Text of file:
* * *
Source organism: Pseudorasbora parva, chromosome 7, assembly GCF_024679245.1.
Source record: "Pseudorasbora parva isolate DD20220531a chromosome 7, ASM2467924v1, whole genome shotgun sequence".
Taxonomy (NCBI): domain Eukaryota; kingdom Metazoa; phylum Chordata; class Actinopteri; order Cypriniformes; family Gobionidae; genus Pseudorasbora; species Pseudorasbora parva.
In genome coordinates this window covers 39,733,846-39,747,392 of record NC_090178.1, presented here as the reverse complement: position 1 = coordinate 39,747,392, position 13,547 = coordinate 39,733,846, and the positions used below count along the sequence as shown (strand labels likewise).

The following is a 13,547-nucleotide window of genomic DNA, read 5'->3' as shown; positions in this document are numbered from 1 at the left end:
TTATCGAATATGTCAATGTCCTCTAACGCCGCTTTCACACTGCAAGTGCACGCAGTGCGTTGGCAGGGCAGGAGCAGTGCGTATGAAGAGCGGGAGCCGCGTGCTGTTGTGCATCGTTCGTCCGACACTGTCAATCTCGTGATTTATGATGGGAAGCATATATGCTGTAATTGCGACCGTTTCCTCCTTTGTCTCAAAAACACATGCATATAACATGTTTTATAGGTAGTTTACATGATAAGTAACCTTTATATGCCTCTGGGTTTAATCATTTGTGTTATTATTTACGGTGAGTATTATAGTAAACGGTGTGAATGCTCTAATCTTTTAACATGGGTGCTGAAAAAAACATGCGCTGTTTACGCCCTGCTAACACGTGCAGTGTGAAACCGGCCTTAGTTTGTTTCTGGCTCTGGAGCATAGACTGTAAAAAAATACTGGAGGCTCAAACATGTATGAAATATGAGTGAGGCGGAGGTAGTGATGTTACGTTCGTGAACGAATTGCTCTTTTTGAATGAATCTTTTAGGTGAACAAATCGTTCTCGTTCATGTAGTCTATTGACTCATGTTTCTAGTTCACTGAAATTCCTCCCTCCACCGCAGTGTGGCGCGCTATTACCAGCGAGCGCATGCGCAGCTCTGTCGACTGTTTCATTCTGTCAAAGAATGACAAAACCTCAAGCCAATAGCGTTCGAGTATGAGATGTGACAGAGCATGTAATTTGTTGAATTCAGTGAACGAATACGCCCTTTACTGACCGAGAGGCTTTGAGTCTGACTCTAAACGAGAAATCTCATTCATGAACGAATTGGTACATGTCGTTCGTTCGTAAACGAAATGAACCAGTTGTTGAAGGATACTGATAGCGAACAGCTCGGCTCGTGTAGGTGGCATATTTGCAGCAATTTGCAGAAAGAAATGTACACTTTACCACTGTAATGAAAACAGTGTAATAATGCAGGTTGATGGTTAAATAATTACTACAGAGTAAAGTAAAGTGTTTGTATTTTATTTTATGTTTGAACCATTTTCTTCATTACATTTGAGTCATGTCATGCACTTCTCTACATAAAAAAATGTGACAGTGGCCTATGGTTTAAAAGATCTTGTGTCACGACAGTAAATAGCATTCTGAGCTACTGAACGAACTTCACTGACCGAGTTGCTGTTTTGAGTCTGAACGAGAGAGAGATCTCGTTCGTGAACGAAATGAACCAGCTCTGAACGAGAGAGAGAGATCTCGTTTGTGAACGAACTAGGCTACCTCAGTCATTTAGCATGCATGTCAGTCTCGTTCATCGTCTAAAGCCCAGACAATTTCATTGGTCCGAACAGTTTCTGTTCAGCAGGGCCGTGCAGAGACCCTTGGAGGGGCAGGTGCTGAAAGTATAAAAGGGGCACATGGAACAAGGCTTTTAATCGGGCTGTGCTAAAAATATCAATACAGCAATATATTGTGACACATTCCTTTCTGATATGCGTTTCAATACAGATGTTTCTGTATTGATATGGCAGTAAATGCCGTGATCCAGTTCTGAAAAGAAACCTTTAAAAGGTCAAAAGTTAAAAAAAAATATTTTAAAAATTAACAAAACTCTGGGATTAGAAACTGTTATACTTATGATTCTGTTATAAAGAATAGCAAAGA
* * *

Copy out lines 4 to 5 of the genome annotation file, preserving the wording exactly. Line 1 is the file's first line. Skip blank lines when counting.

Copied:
In genome coordinates this window covers 39,733,846-39,747,392 of record NC_090178.1, presented here as the reverse complement: position 1 = coordinate 39,747,392, position 13,547 = coordinate 39,733,846, and the positions used below count along the sequence as shown (strand labels likewise).

The following is a 13,547-nucleotide window of genomic DNA, read 5'->3' as shown; positions in this document are numbered from 1 at the left end: